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Screening Pregnant Women for Alcohol, Tobacco and Drug Use

Alcohol, tobacco and drug use among pregnant women is a major public health concern, putting both mother and child at risk.

Alcohol is the leading cause of preventable birth defects and developmental disabilities, including Fetal Alcohol Syndrome, the primary cause of mental retardation in the United States. More than 16 percent of pregnant women smoke, putting them at risk for multiple complications. Slightly more than 5 percent of women aged 15 to 44 use illicit drugs, and among the youngest patients – women aged 15 to 17 – an alarming 21.6 percent use illicit drugs.


ISMS Resolution 25 (A-09) encourages physicians to routinely inquire about alcohol, tobacco and drug use during prenatal visits with patients and to assist affected patients with identifying treatment options.

Current Trends and Statistics

Alcohol, tobacco and drug use among pregnant women is a major public health concern, putting both mother and child at risk.

Alcohol is the leading cause of preventable birth defects and developmental disabilities, including Fetal Alcohol Syndrome, the primary cause of mental retardation in the United States.

According to a 2008 survey sponsored by the Substance Abuse and Mental Health Services Administration, 10.6 percent of pregnant women aged 15 to 44 reported current alcohol use and 10.3 percent reported binge drinking during the first trimester.

More than 16 percent of pregnant women smoke, putting them at risk for multiple complications including:

  • Placenta previa
  • Abruption
  • Preterm delivery
  • Low birth weight
  • Orofacial clefts

According to the results from a 2008 National Survey on Drug Use and Health: National Findings, 5.1 percent of women aged 15 to 44 use illicit drugs, and among the youngest patients - women aged 15 to 17 - an alarming 21.6 percent use illicit drugs.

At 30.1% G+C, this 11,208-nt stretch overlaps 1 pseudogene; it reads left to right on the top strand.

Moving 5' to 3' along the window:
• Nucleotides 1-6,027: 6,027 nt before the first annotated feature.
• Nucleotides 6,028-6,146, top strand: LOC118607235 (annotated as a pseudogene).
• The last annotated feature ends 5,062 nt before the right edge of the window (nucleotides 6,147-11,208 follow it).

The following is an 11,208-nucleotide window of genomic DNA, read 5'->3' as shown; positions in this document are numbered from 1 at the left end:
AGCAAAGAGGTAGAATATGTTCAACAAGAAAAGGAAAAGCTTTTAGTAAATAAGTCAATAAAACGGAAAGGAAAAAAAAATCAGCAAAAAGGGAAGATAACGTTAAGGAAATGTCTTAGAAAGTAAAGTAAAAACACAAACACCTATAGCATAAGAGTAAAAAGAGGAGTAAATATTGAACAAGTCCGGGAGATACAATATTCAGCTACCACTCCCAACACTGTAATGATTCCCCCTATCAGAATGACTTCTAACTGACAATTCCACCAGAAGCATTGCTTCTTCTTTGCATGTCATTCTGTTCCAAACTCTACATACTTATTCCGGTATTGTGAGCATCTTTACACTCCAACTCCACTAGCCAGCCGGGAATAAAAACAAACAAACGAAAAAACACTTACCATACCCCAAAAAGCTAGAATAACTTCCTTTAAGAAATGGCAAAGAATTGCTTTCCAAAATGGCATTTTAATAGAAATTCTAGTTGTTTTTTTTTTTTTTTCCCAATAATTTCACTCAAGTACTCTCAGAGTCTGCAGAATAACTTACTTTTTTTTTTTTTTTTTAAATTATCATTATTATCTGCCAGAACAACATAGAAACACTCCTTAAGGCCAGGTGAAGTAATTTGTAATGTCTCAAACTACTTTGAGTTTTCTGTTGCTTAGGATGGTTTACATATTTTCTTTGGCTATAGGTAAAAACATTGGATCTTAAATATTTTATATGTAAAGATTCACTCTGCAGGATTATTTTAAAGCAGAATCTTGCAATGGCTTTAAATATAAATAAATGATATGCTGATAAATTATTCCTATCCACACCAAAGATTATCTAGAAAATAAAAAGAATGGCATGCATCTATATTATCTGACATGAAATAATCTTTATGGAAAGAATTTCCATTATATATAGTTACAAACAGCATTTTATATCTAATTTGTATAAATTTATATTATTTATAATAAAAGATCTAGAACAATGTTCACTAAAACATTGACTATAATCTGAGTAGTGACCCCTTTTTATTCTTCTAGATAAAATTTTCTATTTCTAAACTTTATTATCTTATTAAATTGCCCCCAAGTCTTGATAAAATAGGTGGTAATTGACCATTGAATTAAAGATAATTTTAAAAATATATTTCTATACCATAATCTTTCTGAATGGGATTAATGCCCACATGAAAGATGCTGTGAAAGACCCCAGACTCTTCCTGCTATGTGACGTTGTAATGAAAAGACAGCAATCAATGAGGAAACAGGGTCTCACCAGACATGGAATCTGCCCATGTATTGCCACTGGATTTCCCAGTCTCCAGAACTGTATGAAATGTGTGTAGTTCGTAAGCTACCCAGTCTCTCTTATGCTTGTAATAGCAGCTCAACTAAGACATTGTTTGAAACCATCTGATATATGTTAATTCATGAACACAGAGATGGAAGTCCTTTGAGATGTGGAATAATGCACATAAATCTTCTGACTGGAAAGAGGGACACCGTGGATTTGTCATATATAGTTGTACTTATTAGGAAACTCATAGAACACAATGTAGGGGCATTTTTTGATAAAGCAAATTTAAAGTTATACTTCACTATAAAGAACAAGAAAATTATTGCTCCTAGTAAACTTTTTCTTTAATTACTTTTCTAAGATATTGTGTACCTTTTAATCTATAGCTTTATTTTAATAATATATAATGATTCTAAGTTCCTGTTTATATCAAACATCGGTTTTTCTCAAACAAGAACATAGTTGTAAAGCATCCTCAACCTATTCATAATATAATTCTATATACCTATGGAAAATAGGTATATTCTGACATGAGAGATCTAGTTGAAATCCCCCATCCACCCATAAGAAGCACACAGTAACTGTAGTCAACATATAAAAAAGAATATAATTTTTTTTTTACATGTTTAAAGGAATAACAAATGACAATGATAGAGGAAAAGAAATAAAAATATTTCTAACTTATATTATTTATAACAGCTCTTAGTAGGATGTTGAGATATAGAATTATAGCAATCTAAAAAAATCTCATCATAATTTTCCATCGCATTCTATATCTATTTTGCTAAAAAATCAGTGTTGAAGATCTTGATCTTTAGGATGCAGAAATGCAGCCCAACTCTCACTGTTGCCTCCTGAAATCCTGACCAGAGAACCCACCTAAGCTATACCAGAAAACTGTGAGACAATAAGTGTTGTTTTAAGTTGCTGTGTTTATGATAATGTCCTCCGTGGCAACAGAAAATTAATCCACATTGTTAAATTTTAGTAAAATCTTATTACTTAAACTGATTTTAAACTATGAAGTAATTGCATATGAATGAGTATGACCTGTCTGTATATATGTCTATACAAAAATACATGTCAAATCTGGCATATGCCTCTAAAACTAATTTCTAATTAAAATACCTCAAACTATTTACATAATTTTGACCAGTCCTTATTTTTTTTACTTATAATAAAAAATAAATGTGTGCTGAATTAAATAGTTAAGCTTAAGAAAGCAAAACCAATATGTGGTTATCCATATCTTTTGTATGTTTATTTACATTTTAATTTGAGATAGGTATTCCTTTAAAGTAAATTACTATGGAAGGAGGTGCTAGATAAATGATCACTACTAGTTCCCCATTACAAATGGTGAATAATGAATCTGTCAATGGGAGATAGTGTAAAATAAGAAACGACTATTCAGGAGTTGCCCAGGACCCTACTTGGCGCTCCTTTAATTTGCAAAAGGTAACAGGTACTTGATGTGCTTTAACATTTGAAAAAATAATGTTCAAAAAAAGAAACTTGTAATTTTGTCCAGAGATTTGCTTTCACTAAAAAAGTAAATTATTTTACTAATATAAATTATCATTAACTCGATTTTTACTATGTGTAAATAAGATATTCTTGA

Screening and Intervention

Despite these sobering statistics, the good news is that screening and intervention can be effective. While many pregnant patients may be hesitant to disclose alcohol use, smoking or drug use, physicians who foster a trusting relationship with their patients and who are familiar with the surrounding legal and ethical issues, are better able to ensure patients receive the necessary treatment.

Alcohol use

The following screening tools help physicians assess their patients’ alcohol use. For information on how to apply these tools in the practice setting, look under “Resources” at the bottom of this page.

T-ACE:   Tolerance (how many drinks does it take to make you feel high?)
Annoyed (have people annoyed you by criticizing your drinking?)
Cut down (have you ever felt you ought to cut down on your drinking?)
Eye opener (have you ever had a drink first thing in the morning?)     

TWEAK: Tolerance or number of drinks needed to feel high 
Worry or concerns by family or friends about drinking behavior 
Eye-opener in the morning; blackouts 
Amnesia while drinking 
K Self-perception of the need to cut down on alcohol use

Alcohol Use Disorders Identification Test (AUDIT) is a 10-question screening tool for identifying the patients’ risk level related to alcohol, developed by the World Health Organization.

Tobacco use

Use the Five A’s of tobacco to screen and intervene with patients who smoke:

  • Ask about tobacco use
  • Advise women to quit
  • Assess willingness to make a quit attempt
  • Assist in the quit attempt
  • Arrange follow-up

Drug use

Screening for pregnant women for substance use raises ethical considerations. The American College of Obstetricians and Gynecologist Committee Opinion discusses these considerations and endorses the use of universal screening questions, brief intervention and referral to treatment for both obstetric and gynecological patients (At-Risk Drinking and Illicit Drug Use: Ethical Issues in Obstetric and Gynecologic Practice).

Resources



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